This week we speak to UK-based Saint, Robin Richards from Bemmie about their latest St Helena poster design, Jonathan and the RMS St Helena.
What have you been working on since we last spoke?
Inspired by the series of St Helena posters, we decided to extend the visual style and sentiment of those posters and celebrate where we live now – Bristol, UK. We have therefore created two more posters. The first celebrates the local park near where we live (Victoria Park), while the other celebrates the wider city of Bristol (Bristol poster). We are so humbled because the Bristol poster was chosen to be used as the cover for the official Bristol 2017 visitor guide. It is an honour to represent our adopted home in this small way.
You’ve created a St Helena wildlife poster, what inspired you to do so?
Not seeing these things on a regular basis. Being born on St Helena, growing up and living there, its natural environment was just the environment. What is unique about it, wasn’t special. It wasn’t something to marvel at – it was just how the world around you was. However, moving away, you then realise how very special the natural environment of St Helena is. You miss it. The poster aims to celebrate this emotion. Each illustrated species has a bit of a personal story linked to it as well. While also hopefully telling a visual story of the wider St Helenian wildlife. How endemic and migratory/introduced species combine to create a wonderfully rich environment.
Can see and learn more about the poster here.
What’s your favourite island species?
I just love telling stories about Jonathan. I’m not sure that counts as an island species, but he is a living legend. Also there is an understated wonderment in just watching a fairy tern hovering against a bright blue sky. Likewise the ambiguous tungi is often thought of as a menace (and it can be) however because it dominates so much of the landscape, it can also intrigue with its colour, texture, and many, many shapes.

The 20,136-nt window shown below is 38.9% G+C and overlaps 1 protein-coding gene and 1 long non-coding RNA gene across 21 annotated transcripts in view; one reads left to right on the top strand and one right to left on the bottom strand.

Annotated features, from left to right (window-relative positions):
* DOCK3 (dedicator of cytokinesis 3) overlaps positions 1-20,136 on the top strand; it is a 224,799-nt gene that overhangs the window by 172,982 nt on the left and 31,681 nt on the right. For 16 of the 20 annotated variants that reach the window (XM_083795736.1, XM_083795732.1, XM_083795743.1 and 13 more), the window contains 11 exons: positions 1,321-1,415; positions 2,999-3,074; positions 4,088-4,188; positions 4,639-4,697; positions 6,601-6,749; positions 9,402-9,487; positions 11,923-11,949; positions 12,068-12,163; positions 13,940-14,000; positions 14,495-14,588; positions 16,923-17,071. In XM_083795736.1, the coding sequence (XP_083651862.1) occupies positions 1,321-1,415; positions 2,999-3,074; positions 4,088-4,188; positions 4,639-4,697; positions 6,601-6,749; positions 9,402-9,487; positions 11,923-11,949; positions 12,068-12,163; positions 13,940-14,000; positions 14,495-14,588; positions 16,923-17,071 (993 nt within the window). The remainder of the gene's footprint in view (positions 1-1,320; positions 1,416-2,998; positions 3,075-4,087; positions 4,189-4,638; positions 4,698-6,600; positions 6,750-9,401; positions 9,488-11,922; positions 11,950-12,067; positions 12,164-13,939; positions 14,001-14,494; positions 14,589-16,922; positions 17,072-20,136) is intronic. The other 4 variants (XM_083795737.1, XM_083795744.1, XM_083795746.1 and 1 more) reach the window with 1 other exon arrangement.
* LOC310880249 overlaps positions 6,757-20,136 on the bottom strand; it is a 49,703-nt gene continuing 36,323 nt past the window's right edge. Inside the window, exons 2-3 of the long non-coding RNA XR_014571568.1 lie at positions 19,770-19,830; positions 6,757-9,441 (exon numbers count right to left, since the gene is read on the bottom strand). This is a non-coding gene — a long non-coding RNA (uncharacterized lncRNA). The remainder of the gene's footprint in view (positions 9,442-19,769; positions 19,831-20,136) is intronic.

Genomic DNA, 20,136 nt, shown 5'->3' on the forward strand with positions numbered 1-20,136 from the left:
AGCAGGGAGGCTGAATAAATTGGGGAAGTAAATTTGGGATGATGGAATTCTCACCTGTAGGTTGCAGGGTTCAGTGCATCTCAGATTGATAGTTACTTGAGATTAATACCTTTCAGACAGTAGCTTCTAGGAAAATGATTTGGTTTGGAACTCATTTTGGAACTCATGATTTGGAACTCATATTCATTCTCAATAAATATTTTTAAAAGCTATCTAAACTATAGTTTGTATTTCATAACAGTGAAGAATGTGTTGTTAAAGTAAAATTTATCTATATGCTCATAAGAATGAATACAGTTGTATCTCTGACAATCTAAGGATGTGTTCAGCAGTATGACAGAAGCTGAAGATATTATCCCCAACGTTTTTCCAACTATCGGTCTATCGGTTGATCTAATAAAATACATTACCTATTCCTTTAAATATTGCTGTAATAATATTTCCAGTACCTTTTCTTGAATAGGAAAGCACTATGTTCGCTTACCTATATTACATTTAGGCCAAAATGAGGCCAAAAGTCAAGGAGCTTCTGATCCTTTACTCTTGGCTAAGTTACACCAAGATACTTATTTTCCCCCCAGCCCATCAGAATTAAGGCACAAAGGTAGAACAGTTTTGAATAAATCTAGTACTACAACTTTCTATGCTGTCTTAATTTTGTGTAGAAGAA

Have you got any other St Helena posters in the pipeline?
At this moment there are not any immediate plans. However, we’re always coming up with ideas inspired by St Helena (as well as Ascension and Tristan), so there might be something in the future. Stay tuned and watch this space 🙂
Did you go and see the RMS St Helena when she was in London last summer?
I did. It was a surreal moment to see the ole gal docked along the Thames amongst the vast lights of London. We only got to see her from afar at night (we even randomly bumped into some fellow Saints), but it was lovely to reminisce with them and the wife about the journeys travelled – bringing back some happy memories.
It’s our hope that our RMS poster does likewise, allowing someone to go back to times spent travelling on the RMS and remember it with love.
What do you make of the UK press coverage of St Helena Airport?
While most of what I have read is a bit on the negative side, I’m of the opinion any press is good press. It has raised the profile of the island (I’ve personally had people mention it to me, where they wouldn’t have bothered before) therefore my thinking is that when the Airport is up and running, more people will know about the island. Whether that is a good or bad thing is another subject, but whilst it would be preferable if the press coverage was more positive at this present time, anything which helps increase St Helena’s profile overall is useful.